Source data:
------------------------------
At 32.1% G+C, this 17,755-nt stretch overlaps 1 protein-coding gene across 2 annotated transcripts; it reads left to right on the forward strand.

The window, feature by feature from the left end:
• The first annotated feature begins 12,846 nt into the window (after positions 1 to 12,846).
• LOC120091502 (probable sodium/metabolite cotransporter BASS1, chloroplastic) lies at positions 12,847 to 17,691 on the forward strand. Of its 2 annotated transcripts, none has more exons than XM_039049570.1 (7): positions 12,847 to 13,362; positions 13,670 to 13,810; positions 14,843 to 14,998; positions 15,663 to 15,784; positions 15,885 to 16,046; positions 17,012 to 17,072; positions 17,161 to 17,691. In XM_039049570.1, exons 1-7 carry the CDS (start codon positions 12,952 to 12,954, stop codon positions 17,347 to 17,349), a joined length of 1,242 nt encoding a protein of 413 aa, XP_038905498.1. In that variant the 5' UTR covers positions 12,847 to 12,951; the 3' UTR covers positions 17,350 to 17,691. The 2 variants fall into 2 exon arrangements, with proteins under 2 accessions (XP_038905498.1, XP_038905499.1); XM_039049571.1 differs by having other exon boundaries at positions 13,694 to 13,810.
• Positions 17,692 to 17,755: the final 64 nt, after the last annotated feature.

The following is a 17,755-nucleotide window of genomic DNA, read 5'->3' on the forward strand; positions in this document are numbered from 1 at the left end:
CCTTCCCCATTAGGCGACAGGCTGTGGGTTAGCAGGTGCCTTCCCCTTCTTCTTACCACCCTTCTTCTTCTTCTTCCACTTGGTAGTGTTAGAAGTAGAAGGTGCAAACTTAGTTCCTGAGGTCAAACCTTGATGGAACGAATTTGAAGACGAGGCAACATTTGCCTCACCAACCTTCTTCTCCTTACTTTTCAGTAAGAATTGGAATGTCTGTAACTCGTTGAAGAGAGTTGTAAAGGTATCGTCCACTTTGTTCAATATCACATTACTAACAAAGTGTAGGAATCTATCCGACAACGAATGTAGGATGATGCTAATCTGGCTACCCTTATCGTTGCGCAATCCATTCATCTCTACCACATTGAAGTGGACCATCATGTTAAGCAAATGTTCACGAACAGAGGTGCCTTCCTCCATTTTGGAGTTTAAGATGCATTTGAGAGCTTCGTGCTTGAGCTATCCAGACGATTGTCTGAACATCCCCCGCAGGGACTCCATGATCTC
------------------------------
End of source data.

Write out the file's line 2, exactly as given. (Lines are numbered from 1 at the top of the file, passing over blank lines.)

The window, feature by feature from the left end: